"He's a unique talent and a unique personality in that he is able to have such an impact at this level already. We are delighted with him and as he has been all year, his feet are on the ground, he is working hard, he is contributing."

Fitzmaurice drew criticism for some of his tactical choices in recent weeks, none more so than for his decision to take off Paul Geaney after 50 minutes against Monaghan before re-introducing him in injury-time, though there was method in his perceived madness.

"You have to be flexible and if you are a chasing a game like we were certain players will suit that scenario. That was what the Paul Geaney thing was: a shot from left field.

"He was occupying a few of the Monaghan backs for the goal and it might have opened up that bit of space for David. You have plans but you have to be flexible to what is happening."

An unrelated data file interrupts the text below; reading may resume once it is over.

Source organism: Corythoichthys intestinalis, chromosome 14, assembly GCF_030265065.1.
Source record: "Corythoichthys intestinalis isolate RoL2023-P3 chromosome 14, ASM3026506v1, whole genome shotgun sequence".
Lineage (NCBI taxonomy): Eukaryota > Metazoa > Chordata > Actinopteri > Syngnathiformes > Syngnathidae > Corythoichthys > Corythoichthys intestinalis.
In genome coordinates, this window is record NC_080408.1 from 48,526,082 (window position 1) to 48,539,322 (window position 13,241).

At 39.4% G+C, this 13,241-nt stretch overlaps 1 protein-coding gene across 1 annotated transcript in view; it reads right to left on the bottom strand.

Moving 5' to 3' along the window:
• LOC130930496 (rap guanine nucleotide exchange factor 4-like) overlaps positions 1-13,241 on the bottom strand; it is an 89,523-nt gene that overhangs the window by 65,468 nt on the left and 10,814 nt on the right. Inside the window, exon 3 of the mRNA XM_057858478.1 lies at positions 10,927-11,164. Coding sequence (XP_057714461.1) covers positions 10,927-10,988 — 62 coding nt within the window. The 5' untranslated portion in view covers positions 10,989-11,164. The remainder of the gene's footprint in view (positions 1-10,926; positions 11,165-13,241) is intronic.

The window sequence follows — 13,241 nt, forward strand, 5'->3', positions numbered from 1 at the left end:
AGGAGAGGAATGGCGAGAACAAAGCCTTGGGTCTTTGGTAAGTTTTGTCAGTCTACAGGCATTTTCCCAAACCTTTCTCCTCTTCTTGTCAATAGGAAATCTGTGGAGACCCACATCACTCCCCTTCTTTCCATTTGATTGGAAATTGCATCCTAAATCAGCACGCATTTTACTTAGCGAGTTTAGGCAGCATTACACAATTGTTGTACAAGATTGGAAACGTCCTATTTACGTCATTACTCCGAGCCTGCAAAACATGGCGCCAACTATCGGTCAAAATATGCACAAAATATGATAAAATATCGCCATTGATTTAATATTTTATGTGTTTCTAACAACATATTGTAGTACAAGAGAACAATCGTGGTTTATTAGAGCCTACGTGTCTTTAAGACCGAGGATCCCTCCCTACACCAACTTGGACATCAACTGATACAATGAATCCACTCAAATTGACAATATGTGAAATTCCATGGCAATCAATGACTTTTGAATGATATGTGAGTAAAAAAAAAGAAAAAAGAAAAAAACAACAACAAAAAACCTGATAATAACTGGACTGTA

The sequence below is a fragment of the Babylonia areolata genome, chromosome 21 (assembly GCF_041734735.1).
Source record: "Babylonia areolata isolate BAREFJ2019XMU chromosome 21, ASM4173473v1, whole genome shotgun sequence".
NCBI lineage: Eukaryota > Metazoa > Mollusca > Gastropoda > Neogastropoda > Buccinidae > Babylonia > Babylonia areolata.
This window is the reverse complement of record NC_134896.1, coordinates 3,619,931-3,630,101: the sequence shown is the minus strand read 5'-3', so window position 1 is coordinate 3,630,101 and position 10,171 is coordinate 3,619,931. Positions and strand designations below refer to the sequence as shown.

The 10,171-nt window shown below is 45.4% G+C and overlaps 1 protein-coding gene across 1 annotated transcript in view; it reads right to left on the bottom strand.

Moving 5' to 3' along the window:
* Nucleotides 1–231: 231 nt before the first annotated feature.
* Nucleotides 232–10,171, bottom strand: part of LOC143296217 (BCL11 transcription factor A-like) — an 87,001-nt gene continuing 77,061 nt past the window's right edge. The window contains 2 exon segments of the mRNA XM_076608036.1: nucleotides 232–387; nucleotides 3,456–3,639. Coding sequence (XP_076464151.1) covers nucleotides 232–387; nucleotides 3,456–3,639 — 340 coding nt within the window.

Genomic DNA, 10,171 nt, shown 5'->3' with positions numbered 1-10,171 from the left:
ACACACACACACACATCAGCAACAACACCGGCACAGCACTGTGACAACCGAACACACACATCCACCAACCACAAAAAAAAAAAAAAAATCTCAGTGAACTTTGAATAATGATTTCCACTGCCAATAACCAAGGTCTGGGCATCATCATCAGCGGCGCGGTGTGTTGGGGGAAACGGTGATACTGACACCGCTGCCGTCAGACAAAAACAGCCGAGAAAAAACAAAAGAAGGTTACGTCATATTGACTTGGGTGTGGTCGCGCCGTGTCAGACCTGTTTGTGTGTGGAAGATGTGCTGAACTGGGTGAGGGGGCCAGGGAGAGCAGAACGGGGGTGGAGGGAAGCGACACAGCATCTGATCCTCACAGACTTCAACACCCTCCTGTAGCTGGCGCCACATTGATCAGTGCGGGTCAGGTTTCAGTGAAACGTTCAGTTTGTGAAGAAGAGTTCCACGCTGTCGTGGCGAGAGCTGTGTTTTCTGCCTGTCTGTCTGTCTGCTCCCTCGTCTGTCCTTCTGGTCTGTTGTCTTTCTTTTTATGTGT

With both games taking place at 6pm, Kerry fans will be keeping one eye on events in Salthill, and the fear for many is that Kevin Walsh could rest some key Galway players in preparation for the semi-final.

"You can look at it two ways: you can rest players but if you do and you lose, does it rob you of the momentum you had all season?" says Fitzmaurice. "But I have enough conundrums to be solving - Kevin is doing fine at the moment so I will leave him at it."

Fitzmaurice admits he's seen very little of Group 2 of the Super 8s, that bridge to be crossed if and when they come to it, but he knows how fine the margins are that look set to separate those in Group 1.

"Kildare have played a lot of very good football, not just in the Super 8s but against Mayo and Fermanagh. They have been a team transformed over the summer. Galway have been impressive with two wins and Monaghan were within an ace of being in the semi-finals so the standard is very even.

"There is very little between the teams and I am delighted, considering the way the first weekend worked out, that we are there with a fighting chance."